critical race theory

English edit

Noun edit

critical race theory (uncountable)

  1. A movement in academia involving the application of critical theory to issues surrounding the interaction between racial dynamics and social and legal power.
    Synonym: CRT
    • 1995, Kimberlé Crenshaw, Critical Race Theory: The Key Writings that Formed the Movement, The New Press, page xi:
      In short, Critical Race Theory is an intellectual movement that is both particular to our postmodern (and conservative) times and part of a tradition of human resistance and liberation.
    • 2002, Kimberlé Crenshaw, "The First Decade: Critical Reflections, or 'A Foot in the Closing Door'", in: Francisco Valdes, Jerome Mccristal Culp and Angela Harris (ed.), Crossroads, Directions and A New Critical Race Theory, Temple University Press, page 19:
      We would signal the specific political and intellectual location of the project through the "critical", the substantive focus through "race", and the desire to develop a coherent account of race and law through the term "theory"... If we were going to give this inchoate thing a name, let it be a proper sign on the intellectual landscape: Critical Race Theory.
    • 2012, Richard Delgado and Jean Stefancic, Critical Race Theory: An Introduction, New York University Press, page 3:
      The Critical Race Theory (CRT) movement is a collection of activists and scholars interested in studying and transforming the relationship among race, racism and power.
    • 2016, Gloria Ladson-Billings, "The Evolving Role of Critical Race Theory in Educational Scholarship", in: Adrienne D. Dixson, Celia K. Rousseau Anderson, Jamel K. Donnor (ed.), Critical Race Theory in Education: All God's Children Got a Song, Routledge, page
      It seems hard to believe that a decade has gone by since the term "critical race theory" was introduced into educational scholarship, and at the same time it is a very appropriate interval at which to take stock of where we are.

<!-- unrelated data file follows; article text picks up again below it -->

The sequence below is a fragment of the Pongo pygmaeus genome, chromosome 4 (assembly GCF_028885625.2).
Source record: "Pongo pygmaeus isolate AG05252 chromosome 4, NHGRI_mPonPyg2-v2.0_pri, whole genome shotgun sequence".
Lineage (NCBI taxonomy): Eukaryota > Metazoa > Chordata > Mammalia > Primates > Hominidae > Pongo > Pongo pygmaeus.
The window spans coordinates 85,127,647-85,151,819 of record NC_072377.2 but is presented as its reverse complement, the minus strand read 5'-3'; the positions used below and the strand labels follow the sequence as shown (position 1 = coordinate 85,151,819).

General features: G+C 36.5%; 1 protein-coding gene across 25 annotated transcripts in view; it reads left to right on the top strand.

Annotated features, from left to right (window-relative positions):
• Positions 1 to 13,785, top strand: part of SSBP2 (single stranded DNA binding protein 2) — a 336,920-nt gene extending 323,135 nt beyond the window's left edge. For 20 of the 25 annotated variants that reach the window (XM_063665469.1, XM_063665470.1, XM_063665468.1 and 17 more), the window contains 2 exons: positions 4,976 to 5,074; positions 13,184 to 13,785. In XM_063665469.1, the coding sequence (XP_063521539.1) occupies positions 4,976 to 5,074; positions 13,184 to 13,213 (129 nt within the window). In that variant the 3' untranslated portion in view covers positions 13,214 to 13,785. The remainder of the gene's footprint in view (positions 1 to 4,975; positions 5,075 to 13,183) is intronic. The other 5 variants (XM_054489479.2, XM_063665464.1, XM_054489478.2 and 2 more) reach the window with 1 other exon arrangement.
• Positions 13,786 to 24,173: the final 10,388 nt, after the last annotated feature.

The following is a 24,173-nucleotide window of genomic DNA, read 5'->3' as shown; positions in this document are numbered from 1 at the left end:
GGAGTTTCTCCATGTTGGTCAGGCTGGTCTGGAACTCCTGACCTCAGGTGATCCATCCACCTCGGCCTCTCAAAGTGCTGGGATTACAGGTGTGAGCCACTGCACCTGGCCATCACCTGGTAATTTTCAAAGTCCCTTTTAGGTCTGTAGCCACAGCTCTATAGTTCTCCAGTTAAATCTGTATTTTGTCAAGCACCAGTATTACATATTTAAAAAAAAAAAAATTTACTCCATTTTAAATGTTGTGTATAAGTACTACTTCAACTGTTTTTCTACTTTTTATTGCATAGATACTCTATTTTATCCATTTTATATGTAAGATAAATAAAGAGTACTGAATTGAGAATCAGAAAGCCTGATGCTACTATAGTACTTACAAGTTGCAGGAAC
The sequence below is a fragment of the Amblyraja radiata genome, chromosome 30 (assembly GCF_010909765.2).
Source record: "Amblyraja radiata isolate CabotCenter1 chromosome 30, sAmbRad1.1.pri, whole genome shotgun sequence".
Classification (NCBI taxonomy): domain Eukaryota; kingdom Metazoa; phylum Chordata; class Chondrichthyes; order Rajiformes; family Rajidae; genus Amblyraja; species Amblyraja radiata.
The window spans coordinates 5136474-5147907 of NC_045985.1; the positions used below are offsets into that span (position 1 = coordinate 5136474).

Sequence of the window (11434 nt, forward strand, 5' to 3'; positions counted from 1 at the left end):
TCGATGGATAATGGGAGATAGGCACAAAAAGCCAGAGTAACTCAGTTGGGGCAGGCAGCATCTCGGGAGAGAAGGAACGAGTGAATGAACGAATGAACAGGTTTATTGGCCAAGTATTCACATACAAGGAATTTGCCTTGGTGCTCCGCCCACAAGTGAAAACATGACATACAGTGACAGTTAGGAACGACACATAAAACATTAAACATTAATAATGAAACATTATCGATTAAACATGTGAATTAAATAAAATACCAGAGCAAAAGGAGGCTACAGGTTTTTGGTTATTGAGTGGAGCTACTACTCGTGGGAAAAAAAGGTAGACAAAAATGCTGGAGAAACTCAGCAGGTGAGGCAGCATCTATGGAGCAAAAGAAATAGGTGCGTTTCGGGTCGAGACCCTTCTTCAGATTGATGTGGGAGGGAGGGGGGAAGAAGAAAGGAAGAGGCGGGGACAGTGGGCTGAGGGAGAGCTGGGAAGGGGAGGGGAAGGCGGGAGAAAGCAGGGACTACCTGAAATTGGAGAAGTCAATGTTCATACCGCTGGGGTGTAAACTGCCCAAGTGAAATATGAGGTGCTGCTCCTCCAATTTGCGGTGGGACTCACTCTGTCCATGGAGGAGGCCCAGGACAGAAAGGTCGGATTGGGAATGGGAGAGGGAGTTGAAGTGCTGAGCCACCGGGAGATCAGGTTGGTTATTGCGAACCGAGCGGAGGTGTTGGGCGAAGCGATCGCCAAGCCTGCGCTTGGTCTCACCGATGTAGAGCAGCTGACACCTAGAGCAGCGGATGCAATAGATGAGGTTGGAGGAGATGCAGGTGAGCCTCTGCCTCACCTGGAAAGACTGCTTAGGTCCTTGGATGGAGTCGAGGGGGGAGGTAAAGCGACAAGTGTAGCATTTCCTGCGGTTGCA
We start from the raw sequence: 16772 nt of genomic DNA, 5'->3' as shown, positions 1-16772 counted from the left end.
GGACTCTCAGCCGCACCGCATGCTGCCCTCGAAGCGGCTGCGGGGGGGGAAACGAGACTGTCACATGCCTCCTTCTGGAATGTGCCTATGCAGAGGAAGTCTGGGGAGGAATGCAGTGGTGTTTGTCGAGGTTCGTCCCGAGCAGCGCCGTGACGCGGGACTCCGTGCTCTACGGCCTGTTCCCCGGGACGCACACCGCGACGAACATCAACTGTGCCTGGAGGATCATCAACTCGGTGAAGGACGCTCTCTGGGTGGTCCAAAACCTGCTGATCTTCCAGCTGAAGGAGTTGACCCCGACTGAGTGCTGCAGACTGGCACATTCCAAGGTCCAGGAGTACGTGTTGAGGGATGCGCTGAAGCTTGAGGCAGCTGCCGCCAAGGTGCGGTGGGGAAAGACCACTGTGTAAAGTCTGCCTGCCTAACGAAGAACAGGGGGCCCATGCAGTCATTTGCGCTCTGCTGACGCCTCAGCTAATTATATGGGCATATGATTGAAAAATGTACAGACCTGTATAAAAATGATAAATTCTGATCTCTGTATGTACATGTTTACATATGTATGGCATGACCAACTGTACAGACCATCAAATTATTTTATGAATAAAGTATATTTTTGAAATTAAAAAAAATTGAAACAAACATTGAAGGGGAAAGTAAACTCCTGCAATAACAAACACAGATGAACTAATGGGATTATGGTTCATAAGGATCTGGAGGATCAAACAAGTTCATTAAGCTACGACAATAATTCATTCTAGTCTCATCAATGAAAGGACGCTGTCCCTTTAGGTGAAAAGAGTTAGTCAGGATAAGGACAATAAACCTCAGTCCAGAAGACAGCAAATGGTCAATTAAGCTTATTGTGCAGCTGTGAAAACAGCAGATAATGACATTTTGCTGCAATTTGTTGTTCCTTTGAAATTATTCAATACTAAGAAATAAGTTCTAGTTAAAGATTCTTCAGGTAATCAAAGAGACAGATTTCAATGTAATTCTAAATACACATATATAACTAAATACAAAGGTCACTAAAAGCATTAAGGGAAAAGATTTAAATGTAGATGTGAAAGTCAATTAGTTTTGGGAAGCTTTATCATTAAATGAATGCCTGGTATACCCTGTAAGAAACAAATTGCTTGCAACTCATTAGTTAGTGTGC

• 2021 June 17, Moira Donegan, “What the moral panic about ‘critical race theory’ is about”, in The Guardian[1], →ISSN:
      But maybe the very obscurity of this genuine critical race theory is the point: before it became the object of the American right’s latest moral panic, few people had heard of critical race theory, and even fewer understood what it really was.
    • 2021 July 9, Michelle Goldberg, “The Christian Right Is in Decline, and It’s Taking America With It”, in The New York Times[2], →ISSN:
      The fight over critical race theory seems, on the surface, further from theological concerns. There are, obviously, plenty of people who aren’t evangelical who are anti-C.R.T., as well as evangelicals who oppose C.R.T. bans.
    • 2021 November 11, Jay Caspian Kang, “Can We Talk About Critical Race Theory?”, in The New York Times[3], →ISSN:
      The actual critical race theory argues that racism isn’t just what happens when an individual decides to hate a group of people, but rather an ideology that has been embedded in American institutions.

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